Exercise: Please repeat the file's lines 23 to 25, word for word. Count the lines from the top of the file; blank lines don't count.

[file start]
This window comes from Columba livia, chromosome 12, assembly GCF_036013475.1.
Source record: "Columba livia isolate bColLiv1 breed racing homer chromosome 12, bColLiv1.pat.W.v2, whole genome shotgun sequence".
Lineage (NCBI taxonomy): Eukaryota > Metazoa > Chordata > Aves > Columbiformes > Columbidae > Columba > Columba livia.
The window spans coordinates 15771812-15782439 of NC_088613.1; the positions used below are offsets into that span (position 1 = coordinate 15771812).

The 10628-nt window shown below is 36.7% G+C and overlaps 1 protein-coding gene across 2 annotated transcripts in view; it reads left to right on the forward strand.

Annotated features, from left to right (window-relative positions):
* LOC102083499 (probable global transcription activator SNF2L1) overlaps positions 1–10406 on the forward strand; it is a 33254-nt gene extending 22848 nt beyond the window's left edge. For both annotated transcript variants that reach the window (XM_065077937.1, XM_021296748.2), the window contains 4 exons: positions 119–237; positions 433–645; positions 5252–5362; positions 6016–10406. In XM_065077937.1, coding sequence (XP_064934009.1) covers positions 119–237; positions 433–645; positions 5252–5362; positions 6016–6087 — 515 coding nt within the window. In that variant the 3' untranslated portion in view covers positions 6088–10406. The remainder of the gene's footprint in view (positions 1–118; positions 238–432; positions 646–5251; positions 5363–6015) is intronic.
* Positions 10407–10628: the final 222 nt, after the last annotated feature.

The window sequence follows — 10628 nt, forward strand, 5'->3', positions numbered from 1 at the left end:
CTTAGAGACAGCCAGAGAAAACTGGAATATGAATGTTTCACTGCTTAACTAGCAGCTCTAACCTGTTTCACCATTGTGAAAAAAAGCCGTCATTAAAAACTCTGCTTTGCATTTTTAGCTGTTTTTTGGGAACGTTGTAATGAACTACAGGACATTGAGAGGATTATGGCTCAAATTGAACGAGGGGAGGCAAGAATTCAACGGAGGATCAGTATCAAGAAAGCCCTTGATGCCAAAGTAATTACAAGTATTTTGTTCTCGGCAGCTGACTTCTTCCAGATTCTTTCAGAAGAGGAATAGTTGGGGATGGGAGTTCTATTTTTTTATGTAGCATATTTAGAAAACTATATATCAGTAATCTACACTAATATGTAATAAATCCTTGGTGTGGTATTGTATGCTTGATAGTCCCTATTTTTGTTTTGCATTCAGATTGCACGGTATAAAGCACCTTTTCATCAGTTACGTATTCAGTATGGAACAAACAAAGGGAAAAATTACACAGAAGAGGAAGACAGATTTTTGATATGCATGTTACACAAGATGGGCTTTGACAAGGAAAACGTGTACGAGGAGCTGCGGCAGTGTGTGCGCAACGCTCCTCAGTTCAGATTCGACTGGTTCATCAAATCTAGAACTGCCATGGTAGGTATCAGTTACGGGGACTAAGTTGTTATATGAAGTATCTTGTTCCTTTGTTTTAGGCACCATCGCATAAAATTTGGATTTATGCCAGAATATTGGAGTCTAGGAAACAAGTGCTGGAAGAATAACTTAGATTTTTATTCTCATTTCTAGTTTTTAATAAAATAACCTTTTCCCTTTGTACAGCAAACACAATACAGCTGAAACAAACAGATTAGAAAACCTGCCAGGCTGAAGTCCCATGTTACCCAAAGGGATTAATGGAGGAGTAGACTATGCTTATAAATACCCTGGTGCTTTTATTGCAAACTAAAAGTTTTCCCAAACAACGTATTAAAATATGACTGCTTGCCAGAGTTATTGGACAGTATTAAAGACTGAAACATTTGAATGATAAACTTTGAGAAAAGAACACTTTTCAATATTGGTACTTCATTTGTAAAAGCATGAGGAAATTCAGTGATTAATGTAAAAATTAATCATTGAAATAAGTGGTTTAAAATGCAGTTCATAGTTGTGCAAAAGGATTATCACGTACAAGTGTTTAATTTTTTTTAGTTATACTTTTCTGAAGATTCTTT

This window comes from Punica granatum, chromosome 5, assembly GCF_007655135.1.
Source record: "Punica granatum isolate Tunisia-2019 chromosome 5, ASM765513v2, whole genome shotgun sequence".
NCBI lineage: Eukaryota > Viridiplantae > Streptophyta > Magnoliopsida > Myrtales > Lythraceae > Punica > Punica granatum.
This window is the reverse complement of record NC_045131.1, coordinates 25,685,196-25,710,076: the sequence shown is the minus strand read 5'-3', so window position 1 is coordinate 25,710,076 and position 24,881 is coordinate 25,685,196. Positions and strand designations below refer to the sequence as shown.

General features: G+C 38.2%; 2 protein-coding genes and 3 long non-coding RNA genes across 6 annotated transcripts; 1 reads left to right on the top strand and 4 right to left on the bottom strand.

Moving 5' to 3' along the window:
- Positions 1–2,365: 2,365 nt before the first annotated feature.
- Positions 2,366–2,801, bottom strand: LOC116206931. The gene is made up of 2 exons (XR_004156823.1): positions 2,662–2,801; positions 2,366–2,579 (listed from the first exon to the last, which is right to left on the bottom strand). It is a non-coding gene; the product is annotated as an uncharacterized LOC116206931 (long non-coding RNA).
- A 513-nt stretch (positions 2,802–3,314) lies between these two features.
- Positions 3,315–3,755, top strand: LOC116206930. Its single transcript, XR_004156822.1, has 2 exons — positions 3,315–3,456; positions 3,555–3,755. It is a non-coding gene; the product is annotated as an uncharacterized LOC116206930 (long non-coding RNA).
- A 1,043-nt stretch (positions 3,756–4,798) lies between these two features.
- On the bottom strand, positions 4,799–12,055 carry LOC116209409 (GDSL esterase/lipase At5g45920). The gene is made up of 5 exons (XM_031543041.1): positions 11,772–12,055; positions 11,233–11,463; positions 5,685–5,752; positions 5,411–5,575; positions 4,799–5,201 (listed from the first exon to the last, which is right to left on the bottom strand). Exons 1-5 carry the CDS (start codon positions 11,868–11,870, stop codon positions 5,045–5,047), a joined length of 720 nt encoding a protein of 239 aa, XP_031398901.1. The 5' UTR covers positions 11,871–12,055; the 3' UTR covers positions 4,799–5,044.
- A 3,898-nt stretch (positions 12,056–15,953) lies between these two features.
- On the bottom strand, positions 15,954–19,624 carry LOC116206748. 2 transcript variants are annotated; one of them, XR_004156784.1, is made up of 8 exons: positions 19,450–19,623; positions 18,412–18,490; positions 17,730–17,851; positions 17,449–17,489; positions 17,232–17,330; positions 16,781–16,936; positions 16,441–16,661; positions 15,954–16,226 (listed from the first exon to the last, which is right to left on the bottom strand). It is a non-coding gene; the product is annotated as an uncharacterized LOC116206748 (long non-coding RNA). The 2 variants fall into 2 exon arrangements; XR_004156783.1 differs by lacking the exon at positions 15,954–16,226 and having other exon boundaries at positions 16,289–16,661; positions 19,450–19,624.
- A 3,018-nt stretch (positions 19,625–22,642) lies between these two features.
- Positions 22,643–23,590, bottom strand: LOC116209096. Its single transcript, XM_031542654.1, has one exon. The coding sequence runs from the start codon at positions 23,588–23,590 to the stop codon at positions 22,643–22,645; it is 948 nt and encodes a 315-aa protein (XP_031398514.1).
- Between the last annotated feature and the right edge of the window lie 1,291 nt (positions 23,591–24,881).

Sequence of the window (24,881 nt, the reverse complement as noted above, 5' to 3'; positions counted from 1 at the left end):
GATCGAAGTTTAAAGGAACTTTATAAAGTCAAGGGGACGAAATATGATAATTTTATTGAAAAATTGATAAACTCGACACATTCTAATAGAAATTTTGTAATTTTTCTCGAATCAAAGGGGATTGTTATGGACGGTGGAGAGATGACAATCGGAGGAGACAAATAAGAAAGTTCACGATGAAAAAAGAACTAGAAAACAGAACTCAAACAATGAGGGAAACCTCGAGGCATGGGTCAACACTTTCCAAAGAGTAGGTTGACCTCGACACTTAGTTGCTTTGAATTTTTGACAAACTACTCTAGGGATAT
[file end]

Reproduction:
- A 3,898-nt stretch (positions 12,056–15,953) lies between these two features.
- On the bottom strand, positions 15,954–19,624 carry LOC116206748. 2 transcript variants are annotated; one of them, XR_004156784.1, is made up of 8 exons: positions 19,450–19,623; positions 18,412–18,490; positions 17,730–17,851; positions 17,449–17,489; positions 17,232–17,330; positions 16,781–16,936; positions 16,441–16,661; positions 15,954–16,226 (listed from the first exon to the last, which is right to left on the bottom strand). It is a non-coding gene; the product is annotated as an uncharacterized LOC116206748 (long non-coding RNA). The 2 variants fall into 2 exon arrangements; XR_004156783.1 differs by lacking the exon at positions 15,954–16,226 and having other exon boundaries at positions 16,289–16,661; positions 19,450–19,624.
- A 3,018-nt stretch (positions 19,625–22,642) lies between these two features.